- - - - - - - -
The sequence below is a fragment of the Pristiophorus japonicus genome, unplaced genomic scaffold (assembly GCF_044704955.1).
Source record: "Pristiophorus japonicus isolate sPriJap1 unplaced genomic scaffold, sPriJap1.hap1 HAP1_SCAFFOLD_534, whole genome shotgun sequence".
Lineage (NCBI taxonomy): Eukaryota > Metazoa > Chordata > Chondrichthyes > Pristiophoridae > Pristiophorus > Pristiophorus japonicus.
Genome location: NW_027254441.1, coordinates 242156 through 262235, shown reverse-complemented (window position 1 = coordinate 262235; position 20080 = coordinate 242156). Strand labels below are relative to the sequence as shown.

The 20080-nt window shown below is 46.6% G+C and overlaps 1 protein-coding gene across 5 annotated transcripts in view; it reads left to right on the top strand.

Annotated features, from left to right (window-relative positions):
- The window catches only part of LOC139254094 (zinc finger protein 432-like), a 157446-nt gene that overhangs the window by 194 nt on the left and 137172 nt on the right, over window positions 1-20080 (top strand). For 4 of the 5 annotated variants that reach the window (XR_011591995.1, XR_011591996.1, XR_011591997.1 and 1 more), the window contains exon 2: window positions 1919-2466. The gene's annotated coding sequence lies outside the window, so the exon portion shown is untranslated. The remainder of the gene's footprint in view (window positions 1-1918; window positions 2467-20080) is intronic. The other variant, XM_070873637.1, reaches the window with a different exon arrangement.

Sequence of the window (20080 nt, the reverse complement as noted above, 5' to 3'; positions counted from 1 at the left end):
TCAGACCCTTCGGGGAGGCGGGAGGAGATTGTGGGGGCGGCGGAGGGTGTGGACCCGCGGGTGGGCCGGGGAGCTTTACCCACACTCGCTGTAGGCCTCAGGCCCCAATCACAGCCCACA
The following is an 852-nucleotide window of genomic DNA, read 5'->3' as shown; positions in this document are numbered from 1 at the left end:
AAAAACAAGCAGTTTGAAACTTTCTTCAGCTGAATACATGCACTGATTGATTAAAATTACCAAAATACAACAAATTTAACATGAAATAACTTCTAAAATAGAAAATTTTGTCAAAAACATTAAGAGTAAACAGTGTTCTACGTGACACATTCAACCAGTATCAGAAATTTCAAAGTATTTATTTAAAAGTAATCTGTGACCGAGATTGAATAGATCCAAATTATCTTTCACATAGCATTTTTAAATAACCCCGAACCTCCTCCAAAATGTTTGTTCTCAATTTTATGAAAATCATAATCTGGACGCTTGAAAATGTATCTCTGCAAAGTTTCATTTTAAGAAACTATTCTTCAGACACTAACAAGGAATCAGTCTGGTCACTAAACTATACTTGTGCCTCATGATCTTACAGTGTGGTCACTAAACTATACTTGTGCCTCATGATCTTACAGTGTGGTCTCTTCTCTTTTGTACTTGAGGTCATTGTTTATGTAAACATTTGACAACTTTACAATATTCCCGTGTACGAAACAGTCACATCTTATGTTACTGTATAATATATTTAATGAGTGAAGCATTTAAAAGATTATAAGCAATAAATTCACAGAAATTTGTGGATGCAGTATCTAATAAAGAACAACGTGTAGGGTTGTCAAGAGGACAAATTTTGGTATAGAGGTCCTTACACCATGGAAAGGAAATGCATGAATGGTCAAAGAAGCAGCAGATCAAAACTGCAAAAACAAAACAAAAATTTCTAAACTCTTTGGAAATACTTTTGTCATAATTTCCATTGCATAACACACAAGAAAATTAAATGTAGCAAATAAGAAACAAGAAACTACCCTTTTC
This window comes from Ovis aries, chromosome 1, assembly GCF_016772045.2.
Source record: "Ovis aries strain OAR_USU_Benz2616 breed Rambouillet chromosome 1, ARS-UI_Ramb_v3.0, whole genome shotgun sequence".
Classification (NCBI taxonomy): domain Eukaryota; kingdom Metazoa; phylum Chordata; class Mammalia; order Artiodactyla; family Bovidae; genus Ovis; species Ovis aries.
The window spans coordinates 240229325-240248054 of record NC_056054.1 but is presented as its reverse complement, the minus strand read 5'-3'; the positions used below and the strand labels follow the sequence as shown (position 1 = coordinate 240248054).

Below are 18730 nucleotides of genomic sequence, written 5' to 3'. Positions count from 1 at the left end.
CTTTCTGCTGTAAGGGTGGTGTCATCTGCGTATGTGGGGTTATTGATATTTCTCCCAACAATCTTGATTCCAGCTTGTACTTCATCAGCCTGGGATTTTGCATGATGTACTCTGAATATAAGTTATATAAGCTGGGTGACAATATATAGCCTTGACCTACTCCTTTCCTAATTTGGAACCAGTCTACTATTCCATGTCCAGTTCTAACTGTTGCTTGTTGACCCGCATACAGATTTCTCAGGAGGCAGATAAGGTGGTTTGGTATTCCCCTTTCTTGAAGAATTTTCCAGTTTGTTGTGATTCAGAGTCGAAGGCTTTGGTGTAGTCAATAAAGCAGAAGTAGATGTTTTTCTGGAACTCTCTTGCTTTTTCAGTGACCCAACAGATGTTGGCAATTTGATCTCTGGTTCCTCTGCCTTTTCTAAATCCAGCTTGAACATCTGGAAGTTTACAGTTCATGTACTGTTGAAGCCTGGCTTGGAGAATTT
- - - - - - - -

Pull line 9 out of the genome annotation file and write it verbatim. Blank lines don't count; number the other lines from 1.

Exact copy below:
TCAGACCCTTCGGGGAGGCGGGAGGAGATTGTGGGGGCGGCGGAGGGTGTGGACCCGCGGGTGGGCCGGGGAGCTTTACCCACACTCGCTGTAGGCCTCAGGCCCCAATCACAGCCCACA